“In terms of the art form, which I will confine to music for pan, that is a broad question, as we have seen great works for the World Steelpan Festival and other Steelpan Festivals. We have seen Gary Gibson and Attiba Williams composing several winning pieces for Symphony and Steel (by Methanex, UWI and the Music Literacy Trust). For panorama, I am not sure how we are progressing as an art form with music composed for the pan, which people like Ray Holman and Lord Kitchener truly innovated and understood. Some trends which exist: The steelbands consist of a lot more young people, who have somehow been attracted to the party music, but yet the audience may be more used to the more traditional songs for pan. I am not saying one is better than the other, because at the end of the day what counts for me is a good melody, theme, and structure suited for the energetic environment of panorama, one which can involve players and audience. The radio stations have largely been dominated with party music, fast rhythmic, less melodic music during Carnival. In my opinion, some of the so called pan songs seem to be songs which mention the word pan, and sometimes sound similar from year to year with similar phrasing and predictable chord patterns. So I am not sure we are truly innovating music to maximize the potential of the instrument.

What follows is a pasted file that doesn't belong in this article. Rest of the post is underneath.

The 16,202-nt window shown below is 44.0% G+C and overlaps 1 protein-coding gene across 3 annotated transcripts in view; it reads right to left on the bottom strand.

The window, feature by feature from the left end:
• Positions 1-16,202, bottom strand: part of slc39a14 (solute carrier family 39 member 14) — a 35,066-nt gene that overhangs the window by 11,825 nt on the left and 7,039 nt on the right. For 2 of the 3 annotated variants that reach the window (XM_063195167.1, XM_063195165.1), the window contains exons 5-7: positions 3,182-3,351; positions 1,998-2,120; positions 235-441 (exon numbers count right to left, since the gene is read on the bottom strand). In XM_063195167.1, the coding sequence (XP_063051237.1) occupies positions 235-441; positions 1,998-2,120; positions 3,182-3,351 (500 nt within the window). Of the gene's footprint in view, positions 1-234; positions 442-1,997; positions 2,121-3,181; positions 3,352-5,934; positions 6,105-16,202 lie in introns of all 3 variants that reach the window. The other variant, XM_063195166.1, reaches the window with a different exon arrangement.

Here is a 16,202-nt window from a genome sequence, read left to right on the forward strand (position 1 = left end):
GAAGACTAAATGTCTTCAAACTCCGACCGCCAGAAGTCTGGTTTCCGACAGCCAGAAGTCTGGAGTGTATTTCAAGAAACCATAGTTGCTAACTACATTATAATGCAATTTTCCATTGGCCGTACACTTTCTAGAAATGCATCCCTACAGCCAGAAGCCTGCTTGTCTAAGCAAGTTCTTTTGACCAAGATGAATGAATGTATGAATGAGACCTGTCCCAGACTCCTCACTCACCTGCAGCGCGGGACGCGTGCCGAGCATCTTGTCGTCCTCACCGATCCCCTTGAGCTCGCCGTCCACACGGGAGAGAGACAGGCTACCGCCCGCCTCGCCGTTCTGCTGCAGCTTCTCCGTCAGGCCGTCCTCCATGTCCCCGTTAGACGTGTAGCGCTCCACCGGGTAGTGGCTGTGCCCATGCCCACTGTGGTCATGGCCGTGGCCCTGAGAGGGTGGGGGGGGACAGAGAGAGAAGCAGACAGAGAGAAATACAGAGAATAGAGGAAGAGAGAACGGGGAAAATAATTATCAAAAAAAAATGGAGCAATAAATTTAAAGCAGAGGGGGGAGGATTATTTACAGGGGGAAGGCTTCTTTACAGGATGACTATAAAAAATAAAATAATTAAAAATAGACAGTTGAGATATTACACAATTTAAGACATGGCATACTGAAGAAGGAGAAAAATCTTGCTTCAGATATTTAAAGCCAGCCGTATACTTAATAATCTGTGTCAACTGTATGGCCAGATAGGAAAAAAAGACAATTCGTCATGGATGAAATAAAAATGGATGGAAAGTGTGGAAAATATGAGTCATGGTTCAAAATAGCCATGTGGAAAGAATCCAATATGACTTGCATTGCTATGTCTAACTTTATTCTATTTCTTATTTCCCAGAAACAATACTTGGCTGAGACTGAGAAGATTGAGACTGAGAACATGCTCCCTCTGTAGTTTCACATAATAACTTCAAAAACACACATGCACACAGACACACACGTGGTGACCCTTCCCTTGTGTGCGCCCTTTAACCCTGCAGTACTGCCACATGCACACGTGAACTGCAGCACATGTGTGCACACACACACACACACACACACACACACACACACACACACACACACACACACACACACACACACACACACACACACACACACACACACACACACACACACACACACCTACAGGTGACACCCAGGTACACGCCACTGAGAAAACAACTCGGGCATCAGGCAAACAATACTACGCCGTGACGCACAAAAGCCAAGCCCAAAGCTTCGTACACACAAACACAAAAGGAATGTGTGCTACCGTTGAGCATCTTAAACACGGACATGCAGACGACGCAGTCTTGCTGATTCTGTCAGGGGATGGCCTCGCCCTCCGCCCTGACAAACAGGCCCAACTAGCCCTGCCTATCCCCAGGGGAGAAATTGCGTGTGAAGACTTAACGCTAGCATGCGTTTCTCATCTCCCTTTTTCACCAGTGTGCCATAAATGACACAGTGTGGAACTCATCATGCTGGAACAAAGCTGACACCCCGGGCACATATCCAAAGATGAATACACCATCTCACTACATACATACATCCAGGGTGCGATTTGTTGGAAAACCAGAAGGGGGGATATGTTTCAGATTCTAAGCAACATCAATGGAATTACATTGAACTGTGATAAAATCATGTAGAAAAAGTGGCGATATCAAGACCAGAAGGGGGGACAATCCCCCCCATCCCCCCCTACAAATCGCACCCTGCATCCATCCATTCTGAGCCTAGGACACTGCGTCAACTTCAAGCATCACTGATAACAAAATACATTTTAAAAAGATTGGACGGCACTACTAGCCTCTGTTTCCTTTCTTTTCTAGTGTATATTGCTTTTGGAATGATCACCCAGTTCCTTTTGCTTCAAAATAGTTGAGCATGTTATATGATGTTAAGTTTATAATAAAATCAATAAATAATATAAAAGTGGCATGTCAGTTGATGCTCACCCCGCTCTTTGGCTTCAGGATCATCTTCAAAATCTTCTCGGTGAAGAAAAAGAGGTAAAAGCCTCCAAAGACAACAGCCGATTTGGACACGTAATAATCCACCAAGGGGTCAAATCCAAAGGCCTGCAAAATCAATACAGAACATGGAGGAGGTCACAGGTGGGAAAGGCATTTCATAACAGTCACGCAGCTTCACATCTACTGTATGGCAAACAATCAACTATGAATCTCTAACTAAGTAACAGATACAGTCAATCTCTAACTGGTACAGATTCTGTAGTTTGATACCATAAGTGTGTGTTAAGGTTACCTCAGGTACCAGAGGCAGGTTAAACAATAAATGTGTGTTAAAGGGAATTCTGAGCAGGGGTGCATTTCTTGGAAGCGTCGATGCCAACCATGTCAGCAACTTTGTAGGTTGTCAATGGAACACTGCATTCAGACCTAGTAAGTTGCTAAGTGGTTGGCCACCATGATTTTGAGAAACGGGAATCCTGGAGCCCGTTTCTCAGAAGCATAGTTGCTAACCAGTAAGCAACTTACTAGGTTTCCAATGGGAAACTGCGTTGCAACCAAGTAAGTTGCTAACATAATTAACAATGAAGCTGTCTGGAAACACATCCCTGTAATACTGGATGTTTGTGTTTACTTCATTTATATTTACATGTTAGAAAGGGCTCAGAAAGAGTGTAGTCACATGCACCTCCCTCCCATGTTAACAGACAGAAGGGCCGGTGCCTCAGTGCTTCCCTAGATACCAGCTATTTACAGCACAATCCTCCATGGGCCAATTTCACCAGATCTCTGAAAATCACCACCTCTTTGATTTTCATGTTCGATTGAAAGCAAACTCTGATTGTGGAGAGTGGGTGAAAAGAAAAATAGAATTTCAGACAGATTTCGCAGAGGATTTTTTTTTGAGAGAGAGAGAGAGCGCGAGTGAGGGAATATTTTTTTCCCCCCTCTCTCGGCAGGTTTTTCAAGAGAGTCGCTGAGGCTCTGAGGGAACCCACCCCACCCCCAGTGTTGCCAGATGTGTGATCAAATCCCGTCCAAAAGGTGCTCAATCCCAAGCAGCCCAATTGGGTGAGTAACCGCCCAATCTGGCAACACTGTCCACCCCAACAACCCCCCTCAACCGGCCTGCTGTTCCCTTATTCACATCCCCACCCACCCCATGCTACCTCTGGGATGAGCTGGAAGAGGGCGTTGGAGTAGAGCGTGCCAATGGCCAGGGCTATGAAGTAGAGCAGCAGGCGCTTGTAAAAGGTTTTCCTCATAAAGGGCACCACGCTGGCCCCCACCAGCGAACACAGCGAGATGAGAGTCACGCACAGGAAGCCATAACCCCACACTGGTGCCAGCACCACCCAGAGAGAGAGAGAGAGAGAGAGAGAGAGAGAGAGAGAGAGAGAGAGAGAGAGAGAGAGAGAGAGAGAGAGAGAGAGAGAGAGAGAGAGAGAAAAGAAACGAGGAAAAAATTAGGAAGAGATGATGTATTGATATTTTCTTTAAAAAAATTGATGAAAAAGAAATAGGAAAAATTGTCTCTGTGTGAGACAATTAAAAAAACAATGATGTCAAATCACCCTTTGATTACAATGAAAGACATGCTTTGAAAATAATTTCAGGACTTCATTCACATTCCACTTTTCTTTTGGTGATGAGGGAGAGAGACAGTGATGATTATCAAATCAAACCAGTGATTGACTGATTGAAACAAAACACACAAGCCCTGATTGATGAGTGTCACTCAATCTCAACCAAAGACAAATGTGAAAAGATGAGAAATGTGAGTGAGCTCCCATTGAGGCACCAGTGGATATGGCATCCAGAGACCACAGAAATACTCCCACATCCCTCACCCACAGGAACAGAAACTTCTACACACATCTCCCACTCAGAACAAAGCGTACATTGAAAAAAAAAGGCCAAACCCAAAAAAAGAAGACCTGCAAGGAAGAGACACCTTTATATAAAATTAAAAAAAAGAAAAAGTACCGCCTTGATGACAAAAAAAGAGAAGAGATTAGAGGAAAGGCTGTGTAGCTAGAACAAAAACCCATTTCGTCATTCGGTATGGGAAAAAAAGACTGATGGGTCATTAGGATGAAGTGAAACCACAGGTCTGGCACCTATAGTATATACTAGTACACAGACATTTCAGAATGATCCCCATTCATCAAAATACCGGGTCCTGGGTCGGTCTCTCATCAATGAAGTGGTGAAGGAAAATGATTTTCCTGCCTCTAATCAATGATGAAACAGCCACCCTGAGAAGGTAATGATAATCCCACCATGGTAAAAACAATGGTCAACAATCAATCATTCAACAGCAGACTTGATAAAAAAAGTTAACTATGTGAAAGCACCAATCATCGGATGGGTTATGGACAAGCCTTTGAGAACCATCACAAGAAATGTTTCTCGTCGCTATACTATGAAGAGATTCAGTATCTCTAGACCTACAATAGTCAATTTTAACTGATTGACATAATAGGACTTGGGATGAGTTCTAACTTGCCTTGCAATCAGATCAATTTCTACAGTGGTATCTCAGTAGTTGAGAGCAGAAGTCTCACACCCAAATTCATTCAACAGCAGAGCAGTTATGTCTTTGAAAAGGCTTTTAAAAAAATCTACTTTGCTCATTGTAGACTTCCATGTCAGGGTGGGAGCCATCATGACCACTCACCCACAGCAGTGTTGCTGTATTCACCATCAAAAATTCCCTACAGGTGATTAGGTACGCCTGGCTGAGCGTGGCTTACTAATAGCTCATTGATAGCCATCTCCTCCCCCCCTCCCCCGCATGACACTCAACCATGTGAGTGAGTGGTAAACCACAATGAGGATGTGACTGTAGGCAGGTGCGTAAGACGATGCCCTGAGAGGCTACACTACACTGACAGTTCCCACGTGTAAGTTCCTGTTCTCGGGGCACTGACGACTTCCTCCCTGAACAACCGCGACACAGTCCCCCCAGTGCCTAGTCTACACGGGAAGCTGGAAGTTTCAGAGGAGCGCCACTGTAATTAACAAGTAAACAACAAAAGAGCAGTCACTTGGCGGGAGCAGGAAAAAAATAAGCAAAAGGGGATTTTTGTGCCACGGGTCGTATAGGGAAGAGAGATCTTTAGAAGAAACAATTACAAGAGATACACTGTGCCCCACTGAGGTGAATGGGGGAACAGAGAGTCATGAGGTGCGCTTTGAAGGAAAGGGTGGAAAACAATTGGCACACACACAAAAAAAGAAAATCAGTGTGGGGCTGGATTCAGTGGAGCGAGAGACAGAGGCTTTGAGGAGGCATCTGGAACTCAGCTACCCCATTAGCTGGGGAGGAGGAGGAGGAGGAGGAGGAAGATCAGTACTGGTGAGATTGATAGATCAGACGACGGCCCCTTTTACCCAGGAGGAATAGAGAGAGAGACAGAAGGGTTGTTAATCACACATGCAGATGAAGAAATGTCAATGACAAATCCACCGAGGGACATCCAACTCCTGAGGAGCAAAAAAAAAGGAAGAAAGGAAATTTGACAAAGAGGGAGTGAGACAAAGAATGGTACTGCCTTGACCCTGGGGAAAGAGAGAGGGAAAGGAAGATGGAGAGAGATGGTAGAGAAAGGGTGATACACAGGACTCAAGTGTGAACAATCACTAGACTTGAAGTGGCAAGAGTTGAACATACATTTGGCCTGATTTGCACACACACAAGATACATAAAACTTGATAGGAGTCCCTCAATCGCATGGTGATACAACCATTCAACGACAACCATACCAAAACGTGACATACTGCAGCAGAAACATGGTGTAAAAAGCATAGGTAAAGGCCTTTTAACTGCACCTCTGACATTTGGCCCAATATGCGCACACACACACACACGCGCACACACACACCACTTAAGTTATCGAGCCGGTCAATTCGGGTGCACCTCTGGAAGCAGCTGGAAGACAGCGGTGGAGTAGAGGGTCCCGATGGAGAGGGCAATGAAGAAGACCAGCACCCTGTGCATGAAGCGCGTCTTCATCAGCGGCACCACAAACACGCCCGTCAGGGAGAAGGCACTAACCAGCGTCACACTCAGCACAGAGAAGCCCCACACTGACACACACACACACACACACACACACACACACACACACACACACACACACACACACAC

“As a composer, it is challenging for me to produce music which appeals to both players and audience, and at the same time get radio play, which is why I have been experimenting with party music for pan over the years with Destra [Garcia] since “Colours Again” in 2006. I am not sure Panorama as a single event can bring about such innovation of music, which is why we need to see more music composed specifically for the instrument via steelpan and music festivals as well, which do not necessarily fall in the atmosphere of Panorama. For the artform to develop, it is also important that we document our arrangements and utilize in our education system for other arrangers, composers, etc. in the next generation to learn from. At the Silver Stars 60th anniversary, six pieces of the band’s repertoire were documented by Yara, the Music Literacy Trust and UWI, to be utilized in education. Can one imagine if all bands were documenting their repertoire and new arrangements as a routine so that we do not lose great pieces of work?”